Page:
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  • Lisa Troller

Ammonia: Is it safe?

Ammonia is one of the most efficient refrigerants known to man. It is non-flammable, readily available, and inexpensive to manufacture, making it ideal for large commercial refrigeration systems operating in industrial-type settings where it can be safely controlled and maintained by trained personnel. Using an ammonia-based refrigeration system does carry a certain risk factor, however. Let’s evaluate the pros and cons to determine whether this is the right application for your organization.

Pros of an ammonia-based system:

Ammonia has been used in refrigeration for 150-years

Ammonia is a naturally occurring substance. Composed of nitrogen and hydrogen, ammonia has a 150-year track record of use as a refrigerant on a commercial scale. Natural refrigerants like ammonia represent a return to the historical use of these gases.

The first recorded use of ammonia in refrigerant and cooling systems was in 1859. The natural refrigerant fell out of favor around 1920, partially in response to safety concerns and the rising popularity of synthetic alternatives.

Is ammonia environmentally friendly?

Ammonia is a natural substance and no special disposal procedures are required at the end of its life, unlike many other chemicals which are being phased out for these reasons. Unlike HFCs, which will be phased out by 2035, ammonia has a zero Ozone Depletion Level and zero Global Warming Potential rating.

Ammonia has better heat transfer properties than traditional refrigerants

Ammonia is slightly less efficient than some of the newer synthetic refrigerants but it has better heat transfer properties than most chemical refrigerants and allows for the use of equipment with a smaller heat transfer area thereby lowering the cost of constructing the system by 10-20%.

Here’s how it works: ammonia has a high heat capacity, absorbing about 600 Btu/lb to vaporize– which is about six times more than CO2 and synthetic refrigerants. This means ammonia refrigeration systems are much, much smaller than the equivalent alternatives. Its thermodynamic properties allow ammonia to be used as a refrigerant at relatively low pressures: between 100 and 150 psig.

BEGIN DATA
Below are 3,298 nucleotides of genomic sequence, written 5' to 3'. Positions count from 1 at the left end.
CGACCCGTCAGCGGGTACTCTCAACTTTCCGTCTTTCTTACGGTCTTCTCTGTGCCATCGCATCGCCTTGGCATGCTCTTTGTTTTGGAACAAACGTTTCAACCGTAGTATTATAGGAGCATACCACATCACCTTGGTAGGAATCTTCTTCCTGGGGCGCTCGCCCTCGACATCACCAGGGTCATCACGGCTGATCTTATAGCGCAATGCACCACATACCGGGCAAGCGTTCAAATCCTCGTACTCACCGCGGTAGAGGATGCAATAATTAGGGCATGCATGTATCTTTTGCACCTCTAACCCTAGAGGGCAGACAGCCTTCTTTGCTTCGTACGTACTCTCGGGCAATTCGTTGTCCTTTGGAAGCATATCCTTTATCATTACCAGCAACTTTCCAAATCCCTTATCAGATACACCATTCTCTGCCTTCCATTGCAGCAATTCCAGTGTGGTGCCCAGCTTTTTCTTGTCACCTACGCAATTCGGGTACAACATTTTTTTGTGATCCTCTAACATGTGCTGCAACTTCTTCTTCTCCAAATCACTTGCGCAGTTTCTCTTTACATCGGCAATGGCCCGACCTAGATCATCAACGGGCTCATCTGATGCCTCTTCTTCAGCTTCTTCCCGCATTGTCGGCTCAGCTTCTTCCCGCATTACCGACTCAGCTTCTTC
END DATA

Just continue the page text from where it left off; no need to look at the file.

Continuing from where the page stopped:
Ammonia is inexpensive and widely available

In addition to its excellent thermodynamic properties, ammonia is generally considered nontoxic (read more below) and noncorrosive. It is also relatively inexpensive and readily available. As the cost of traditional refrigerants continues to increase, ammonia becomes a more enticing option.

Ammonia has a low failure rate in properly designed systems

The amount of ammonia required in a refrigeration system is very small compared to the size of the plant room and ducting. If a leak develops, it is easily detected due to the strong smell.

Safety concerns for ammonia-based systems

Is ammonia toxic?

Ammonia can be toxic in high concentrations. It is a corrosive gas with the potential of causing lung injury, and irritation or injury to eyes and skin when exposed at high levels. This can be mitigated in part by ammonia’s strong smell which acts as a safety valve and alerts of any leakage at 5PPM’s–which is well before concentrations considered to be dangerous occur–along with following the EPA-developed key safety measures for inspection of ammonia refrigeration systems.

Can ammonia catch on fire in refrigerant systems?

Ammonia is also flammable, but only under very specific conditions. Since ammonia is shipped and stored as a liquid, any release into the atmosphere will begin evaporating immediately, resulting in a rapid lowering of concentration below the flammable range. In terms of fires, ammonia has been shown to act as an excellent fire suppressant due to it being able to dilute oxygen levels significantly.

In summary:

Ammonia is a natural product of animal waste and can be found in nature. Ammonia has been used as a refrigerant for decades. It is considered by many to be the most efficient refrigerant available. Refrigeration systems that use ammonia are generally more energy-efficient than other refrigerants, which translates into cost savings. In addition, ammonia systems are often designed with redundant systems that can automatically decrease/shut down leaks if detected through automation as well as double-walled piping, leak detection, and monitoring.


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